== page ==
As the ancient Greek astronomer and geographer Claudius Ptolemy wrote in his treatise Geographia, Alexander the Great set out to conquer Bactria after having subjugated Sogdiana. On the right bank of the river Amu Darya, then known as the Oxus, at the river convenient crossing spot, he built a fortress town - Alexandria Oxiana. After Greeks left the region, nomads destroyed the fortress. One hundred years later Antioch I restored the town and named it Antiochia Tarmita, which a few centuries later developed into one of the largest towns in Bactria and then the Kushan Kingdom.
The ruins of Antiochia Tarmita are hidden under the ancient settlement of Old Termez, which is 500 hectares in area. It is located at a distance of only 5 kilometers from modern Termez. Over the precipitous bank of the Amu Darya there still rise ancient walls with a vestige of large city gate. In the west of the site a few weather-beaten turrets have survived. The walled territory contains the remains of Greek-Bactrian citadel. The walls separated the central part shakhristan from the suburbsrabid, where,judging from numerous archeological findings, potters, smelters and blacksmiths would live and work. The city was split by a canal supplying its residents with water. The busiest caravan routes from Central Asia to Balkh and India ran through Old Termez.
The depth of cultural layer on the territory of the citadel is about 19 metres. Modern scientists proved that ancient Termez was not only a large trading center but also a nucleus of spiritual life of the Great Kushans. Several Buddhist monasteries have survived at the site of Old Termez. Among them are the cave temple complex Karatepa and the monastery Fayaztepa.These complexes had sanctuaries and stupas with Buddhist relics; their interiors were decorated with wall paintings, sculptures of Buddha and Kushan rulers.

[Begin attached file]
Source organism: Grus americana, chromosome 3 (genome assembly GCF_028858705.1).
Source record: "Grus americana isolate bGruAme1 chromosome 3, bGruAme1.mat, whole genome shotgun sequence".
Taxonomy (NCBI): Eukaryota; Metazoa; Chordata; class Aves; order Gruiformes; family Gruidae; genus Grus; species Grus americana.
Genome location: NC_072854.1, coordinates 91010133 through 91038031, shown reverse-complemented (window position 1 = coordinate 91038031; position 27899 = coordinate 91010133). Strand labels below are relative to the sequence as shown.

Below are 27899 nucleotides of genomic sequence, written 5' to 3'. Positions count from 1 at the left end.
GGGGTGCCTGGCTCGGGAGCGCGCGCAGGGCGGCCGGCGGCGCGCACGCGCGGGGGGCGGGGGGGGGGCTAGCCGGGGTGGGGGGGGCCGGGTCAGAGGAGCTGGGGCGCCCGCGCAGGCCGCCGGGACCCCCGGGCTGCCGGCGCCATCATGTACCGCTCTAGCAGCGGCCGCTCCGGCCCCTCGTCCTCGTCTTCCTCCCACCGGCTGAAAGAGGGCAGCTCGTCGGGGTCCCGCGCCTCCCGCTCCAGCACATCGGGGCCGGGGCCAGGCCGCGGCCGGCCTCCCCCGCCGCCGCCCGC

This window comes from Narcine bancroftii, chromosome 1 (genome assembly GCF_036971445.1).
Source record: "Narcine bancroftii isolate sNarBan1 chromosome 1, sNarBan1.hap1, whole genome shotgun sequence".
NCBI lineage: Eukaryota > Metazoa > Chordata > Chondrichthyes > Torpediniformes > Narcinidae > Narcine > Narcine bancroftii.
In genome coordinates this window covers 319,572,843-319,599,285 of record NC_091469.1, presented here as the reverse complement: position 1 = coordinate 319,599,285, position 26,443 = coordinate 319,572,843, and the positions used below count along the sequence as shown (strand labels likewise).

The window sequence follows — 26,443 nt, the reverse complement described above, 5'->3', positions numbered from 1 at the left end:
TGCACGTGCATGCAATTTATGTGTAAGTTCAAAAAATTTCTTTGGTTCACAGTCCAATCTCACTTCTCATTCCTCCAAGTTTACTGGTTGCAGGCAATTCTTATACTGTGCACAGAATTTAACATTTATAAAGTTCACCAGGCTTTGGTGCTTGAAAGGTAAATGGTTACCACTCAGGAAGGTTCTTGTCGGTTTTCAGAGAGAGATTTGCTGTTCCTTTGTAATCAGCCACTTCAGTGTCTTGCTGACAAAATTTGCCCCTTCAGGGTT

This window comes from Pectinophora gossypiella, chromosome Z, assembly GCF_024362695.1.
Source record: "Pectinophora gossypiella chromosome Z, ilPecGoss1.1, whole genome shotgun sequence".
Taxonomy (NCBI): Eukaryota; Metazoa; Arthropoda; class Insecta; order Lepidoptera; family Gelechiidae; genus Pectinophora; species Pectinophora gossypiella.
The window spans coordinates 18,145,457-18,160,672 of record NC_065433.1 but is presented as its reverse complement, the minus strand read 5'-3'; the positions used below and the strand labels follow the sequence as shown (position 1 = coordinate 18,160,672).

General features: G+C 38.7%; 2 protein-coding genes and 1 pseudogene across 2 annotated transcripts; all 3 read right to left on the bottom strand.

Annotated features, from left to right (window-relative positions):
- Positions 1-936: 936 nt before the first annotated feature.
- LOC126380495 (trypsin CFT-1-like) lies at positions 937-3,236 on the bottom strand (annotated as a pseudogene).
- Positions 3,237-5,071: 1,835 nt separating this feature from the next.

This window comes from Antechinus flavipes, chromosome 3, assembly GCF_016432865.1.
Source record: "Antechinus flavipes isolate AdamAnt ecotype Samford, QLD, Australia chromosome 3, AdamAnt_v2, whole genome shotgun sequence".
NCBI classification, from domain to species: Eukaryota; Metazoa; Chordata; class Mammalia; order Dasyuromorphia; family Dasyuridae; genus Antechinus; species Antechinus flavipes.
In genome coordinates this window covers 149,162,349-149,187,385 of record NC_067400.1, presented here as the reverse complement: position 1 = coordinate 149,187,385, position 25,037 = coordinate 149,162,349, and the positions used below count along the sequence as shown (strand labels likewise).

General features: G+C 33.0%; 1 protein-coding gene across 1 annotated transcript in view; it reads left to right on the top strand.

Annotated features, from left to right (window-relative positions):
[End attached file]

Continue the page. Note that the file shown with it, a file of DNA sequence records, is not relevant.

The town reached its apex between the 9th and 13th centuries, when it was a large trading and crafts center of Nothern Tokharistan. The walls of the citadel were reinforced and faced with kilned bricks, and the second town wall was built. During the excavation work there were unearthed the ruins of a mosque dating back to the 9th – 10th centuries and an eleven-century minaret, the ruins of a madrassah and craftsmen quarters with unique water-supply system. The archeologists also found the remains of the local rulers’ palace. It was a grand building with a tall arched portal. Interior opened onto courtyard centered around rectangular stepped swimming pool. Along the perimeter of the yard there were built living quarters. Across from the entrance, deep inside a large ayvan, was the throne hall of the ruler. Its walls were decorated with ornamental paintings, gunch stucco carvings, heraldic images of lions, griffins and other fabulous creatures. The palace was built of adobe bricks, but the decorative facing was made of shaped kilned bricks.
The mazar of the sheikh at-Termezi, the spiritual patron of the town, has survived almost intact at the site.
According to the legend, in the autumn of 1220 Genghis Khan set up his military camp near Termez. After the residents rejected his suggestion of surrender, Genghis Khan laid siege to the fortress and on the ninth day he took it by storm. The town was plundered and its residents were slain in the frightful massacre. Within the next four centuries people tried to render the ruins habitable but finally they abandoned the place.
Over fifteen hundred years the site of Old Termez was full of life; civilizations superseded one another and there coexisted different religions… Today the silent ruins are fraught with many hidden archeological sensations and historical discoveries.